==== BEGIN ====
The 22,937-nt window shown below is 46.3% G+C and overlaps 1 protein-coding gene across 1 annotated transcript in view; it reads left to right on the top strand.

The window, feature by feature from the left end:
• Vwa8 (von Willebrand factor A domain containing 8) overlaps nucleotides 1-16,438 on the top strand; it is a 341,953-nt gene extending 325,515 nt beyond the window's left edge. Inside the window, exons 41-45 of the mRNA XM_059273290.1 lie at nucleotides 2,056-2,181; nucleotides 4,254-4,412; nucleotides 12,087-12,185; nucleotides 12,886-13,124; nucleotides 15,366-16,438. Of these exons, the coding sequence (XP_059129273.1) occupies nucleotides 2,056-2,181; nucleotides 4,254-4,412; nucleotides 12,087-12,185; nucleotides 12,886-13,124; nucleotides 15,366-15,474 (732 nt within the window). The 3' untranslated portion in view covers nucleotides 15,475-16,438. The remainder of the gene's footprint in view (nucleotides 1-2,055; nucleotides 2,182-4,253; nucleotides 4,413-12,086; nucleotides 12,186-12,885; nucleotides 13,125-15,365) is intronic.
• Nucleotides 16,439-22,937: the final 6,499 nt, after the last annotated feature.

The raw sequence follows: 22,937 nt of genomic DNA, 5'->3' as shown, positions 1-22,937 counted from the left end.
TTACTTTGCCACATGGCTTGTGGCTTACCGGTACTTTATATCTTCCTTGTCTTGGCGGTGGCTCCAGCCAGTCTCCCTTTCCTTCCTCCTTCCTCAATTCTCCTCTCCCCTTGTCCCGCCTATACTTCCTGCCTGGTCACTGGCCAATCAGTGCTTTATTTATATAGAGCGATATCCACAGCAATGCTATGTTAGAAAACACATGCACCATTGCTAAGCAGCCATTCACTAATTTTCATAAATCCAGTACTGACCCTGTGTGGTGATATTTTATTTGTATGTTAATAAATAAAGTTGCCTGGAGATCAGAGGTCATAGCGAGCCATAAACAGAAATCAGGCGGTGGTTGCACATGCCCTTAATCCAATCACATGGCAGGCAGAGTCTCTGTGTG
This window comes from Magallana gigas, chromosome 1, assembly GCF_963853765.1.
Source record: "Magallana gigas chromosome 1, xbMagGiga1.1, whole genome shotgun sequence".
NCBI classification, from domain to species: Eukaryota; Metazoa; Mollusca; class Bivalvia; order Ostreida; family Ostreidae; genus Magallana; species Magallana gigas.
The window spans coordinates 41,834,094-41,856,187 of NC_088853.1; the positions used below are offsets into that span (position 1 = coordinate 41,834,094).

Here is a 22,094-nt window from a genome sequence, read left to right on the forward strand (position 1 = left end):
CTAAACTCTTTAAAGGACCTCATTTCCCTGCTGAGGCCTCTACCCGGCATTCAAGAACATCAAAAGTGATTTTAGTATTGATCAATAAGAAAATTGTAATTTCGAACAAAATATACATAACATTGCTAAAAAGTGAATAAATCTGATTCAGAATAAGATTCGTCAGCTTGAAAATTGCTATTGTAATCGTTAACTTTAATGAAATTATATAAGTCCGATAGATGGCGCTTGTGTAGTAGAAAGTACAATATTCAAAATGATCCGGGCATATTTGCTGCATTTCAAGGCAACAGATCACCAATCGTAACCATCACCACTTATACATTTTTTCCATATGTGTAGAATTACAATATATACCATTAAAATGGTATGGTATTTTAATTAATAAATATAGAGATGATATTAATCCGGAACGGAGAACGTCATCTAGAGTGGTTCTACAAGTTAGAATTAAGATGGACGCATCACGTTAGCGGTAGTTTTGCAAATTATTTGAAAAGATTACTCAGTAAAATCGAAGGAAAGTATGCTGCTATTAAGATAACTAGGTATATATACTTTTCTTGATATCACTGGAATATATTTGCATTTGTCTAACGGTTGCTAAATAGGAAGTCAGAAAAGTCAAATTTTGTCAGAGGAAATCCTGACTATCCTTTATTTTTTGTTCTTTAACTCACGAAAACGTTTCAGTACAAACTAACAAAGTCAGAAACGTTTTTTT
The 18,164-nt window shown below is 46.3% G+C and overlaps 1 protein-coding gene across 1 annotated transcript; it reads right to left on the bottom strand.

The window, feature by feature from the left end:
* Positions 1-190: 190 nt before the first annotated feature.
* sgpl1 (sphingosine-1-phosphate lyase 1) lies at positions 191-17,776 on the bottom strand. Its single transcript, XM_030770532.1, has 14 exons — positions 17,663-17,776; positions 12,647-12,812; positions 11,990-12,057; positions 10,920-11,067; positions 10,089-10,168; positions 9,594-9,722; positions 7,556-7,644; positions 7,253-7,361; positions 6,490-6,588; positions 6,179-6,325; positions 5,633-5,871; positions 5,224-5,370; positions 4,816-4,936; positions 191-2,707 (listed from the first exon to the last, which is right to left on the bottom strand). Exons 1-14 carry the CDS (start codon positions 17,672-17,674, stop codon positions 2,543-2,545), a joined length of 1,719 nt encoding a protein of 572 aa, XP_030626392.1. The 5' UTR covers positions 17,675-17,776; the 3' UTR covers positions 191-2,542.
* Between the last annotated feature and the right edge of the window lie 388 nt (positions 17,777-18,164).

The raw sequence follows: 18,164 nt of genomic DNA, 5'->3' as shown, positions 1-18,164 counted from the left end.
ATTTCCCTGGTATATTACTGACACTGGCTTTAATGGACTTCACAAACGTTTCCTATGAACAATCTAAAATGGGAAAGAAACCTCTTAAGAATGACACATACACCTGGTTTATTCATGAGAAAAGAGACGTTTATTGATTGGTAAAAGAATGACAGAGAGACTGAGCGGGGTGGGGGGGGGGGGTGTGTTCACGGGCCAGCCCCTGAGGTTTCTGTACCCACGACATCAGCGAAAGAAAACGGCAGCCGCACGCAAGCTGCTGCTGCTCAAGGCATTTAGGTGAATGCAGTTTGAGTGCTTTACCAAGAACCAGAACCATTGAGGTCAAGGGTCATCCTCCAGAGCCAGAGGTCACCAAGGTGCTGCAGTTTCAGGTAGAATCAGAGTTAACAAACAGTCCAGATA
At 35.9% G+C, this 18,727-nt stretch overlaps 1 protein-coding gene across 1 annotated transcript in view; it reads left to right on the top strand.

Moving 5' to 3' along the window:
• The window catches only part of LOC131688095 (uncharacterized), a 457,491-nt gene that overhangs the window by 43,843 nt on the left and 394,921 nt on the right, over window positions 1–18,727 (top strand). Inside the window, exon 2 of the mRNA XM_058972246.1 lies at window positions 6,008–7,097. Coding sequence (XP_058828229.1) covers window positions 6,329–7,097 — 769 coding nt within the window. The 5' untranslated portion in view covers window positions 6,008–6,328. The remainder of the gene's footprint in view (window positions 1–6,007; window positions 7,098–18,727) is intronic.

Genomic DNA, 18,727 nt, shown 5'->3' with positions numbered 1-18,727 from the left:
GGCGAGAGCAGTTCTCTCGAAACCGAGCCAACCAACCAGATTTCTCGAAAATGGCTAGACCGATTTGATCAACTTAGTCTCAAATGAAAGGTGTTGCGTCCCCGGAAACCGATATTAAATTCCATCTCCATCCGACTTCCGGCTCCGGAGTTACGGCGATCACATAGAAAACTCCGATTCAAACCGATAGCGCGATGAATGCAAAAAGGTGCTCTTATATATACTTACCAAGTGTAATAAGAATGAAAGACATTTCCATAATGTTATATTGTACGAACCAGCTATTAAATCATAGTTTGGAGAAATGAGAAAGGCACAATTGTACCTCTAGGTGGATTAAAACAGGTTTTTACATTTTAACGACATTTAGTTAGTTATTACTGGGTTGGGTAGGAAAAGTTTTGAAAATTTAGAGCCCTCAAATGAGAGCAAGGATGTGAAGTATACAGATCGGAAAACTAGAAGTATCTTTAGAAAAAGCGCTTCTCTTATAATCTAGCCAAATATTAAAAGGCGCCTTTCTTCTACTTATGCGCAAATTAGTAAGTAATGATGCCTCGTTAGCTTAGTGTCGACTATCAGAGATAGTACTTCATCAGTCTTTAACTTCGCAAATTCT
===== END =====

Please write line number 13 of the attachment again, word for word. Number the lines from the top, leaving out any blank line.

The 18,164-nt window shown below is 46.3% G+C and overlaps 1 protein-coding gene across 1 annotated transcript; it reads right to left on the bottom strand.